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JESUIT CHENNAI MISSION is a recent initiative of the Jesuit Madurai Province, Tamilnadu State, India.

In the last decade, Tamilnadu State in India witnessed the upsurge of Dalits and Dalit Christians who have been pushed down to the lowest rung of the caste-based, stratified Indian society from time immemorial. Their struggle was against the evil practice of untouchability and caste-discrimination to which they were subjected in the Indian civil society and in the Church and to win back their deprived human dignity and rights. The people’s movement to break free from the centuries-old subordination and cycle of deprivation was indeed a moment of grace and conversion for the Madurai Jesuit Province, which after a serious introspection and soul searching about its own role and involvement in the historical injustice and discrimination against Dalits in its ministries, made a special option to reorient its mission to be at the service of the empowerment and liberation of Dalits. This was possible because the Madurai Jesuit Province had already made an attempt to organize its life and ministries in line with the option for the poor under the inspiration of General Congregation 32 that had concretized the mission of the Society of Jesus as service of Faith and promotion of Justice.

Hence, the general backwardness of the northern districts of Tamilnadu, coupled with the high concentration of Dalits and the lack of Jesuit presence there which was once a fertile field of evangelization by great Jesuit missionaries like St. John de Britto and other distinguished fathers of the old Madurai Mission, prompted the Madurai Province Congregation in 1993 to request Fr. General to initiate procedures to create a dependent region from the present Madurai Province in the northern part of Tamilnadu. Fr. General directed the Province to make a feasibility study of the question and promised to consider the proposal in the light of the feasibility study report.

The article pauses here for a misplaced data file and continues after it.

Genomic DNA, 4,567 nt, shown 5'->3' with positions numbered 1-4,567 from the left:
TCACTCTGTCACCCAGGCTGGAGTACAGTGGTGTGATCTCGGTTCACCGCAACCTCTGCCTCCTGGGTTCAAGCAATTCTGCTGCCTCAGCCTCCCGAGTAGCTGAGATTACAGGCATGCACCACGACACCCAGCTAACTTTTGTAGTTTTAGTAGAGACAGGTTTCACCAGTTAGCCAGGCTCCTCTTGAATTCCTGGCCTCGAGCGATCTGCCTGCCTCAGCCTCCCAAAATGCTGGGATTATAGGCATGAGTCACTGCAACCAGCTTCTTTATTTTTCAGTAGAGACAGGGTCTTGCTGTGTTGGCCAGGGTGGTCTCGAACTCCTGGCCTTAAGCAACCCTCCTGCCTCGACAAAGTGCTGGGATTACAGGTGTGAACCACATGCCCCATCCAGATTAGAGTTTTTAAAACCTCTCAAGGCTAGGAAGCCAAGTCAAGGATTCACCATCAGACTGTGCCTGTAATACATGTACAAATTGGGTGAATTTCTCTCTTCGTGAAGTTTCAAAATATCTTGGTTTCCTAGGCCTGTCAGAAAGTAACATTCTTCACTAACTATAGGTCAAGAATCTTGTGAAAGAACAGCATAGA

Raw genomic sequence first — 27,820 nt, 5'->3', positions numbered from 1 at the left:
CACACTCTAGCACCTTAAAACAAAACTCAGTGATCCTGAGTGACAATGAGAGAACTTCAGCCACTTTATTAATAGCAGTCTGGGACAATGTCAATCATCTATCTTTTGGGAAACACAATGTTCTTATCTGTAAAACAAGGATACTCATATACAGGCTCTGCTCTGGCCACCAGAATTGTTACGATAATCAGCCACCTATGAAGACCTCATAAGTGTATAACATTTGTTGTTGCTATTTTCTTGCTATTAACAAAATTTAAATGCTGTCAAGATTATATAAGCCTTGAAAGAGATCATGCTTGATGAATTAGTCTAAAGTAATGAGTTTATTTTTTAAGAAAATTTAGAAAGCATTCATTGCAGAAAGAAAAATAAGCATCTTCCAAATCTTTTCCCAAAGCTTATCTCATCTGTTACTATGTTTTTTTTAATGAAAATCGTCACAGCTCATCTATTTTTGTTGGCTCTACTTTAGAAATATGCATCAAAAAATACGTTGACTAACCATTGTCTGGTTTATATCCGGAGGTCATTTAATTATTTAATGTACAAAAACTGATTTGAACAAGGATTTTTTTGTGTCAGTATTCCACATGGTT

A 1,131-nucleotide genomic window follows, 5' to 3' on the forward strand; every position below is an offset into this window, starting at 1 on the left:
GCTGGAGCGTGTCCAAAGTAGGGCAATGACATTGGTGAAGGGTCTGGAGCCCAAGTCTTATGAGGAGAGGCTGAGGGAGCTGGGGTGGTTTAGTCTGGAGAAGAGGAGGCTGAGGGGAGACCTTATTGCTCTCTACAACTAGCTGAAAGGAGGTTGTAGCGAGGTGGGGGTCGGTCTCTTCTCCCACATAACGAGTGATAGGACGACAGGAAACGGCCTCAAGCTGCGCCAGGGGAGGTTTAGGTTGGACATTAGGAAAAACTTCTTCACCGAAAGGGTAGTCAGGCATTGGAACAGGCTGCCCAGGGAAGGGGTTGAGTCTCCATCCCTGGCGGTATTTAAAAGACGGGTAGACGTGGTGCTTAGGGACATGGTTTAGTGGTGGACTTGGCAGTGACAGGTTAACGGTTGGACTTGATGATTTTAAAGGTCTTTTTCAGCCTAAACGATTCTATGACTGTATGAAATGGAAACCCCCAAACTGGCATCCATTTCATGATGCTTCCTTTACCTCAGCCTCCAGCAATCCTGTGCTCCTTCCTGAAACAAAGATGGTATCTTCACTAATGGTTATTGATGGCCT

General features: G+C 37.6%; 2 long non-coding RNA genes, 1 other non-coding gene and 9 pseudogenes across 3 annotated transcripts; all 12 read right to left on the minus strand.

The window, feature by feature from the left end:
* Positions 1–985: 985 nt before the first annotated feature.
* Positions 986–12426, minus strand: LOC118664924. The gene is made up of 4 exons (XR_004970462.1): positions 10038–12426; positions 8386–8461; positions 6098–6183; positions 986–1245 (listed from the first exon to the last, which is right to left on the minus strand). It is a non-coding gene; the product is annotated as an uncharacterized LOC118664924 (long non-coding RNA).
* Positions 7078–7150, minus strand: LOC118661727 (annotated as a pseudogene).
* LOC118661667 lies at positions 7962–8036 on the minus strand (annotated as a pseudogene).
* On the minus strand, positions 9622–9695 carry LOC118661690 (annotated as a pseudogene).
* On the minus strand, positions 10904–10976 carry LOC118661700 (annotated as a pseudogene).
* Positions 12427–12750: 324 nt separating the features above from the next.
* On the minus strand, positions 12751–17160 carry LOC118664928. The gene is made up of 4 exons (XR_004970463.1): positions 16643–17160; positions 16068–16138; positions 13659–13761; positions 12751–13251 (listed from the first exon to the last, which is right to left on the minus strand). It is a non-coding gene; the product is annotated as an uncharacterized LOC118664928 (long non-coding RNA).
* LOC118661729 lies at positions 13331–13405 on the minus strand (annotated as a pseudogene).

A nine member Committee under the leadership of Fr. John Lourdu was appointed in September 1995 to make the feasibility study. The committee made an in-depth socio-economic study of the northern districts in Tamilnadu and Chittore district in Andhra Pradesh. The names of the districts, which came under this study, are listed below.

1. Kancheepuram – Tiruvallur
2. Vellore
3. Cuddalore
4. Villupuram
5. Tiruvannamalai
6. Pondicherry-Union Territory
7. Dharamapuri
8. Salem
9. Erode
10. Nilgiris
11. Chittore(Andhra Pradesh)
12. Chennai City

The committee completed its task in early 1997. The Committee was convinced of the urgency of the need of Jesuit involvement in the integral development of Northern Tamilnadu

2. The Salient Features of Tamilnadu North Region

The total area of this region is 67720 Square Kilomiles and has a population of 28365365, which is 50.76% of the total population of Tamilnadu.

In almost all the northern districts male population tends to be higher than the female population at least by 1%.

While the % of Dalit population in the whole of Tamilnadu is 19.17, it is 22% in the northern districts. Actually 55% of the Dalit population in Tamilnadu lives in this region. The percentage of Dalit population is 26 in Kancheepuram district, 27 in Cuddalore district, and 30 each in Villupuram and Nilgiris.

Northern districts like Salem, Tiruvannamalai, Cuddalore and Nilgiris have a sizeable population of Scheduled Tribes.

The general literacy rate in Tamilnadu is 63.72%. However it is only 54.3 in the northern districts where the female literacy rate is generally 20 % lower than the male literacy rate. It is 25% lower than male literacy rate in Tiruvannamalai, Dharmapuri and Salem. The all Tamilnadu literacy rates of Dalits and Dalit women are 39.47% and 29.50 respectively. Since the general literacy rate is down by 10 % in the northern districts, the literacy rates of dalit men and women are bound to be lower in this region.

81.58 % of the dalit population and 87.10% of the Tribal population are agricultural labourers.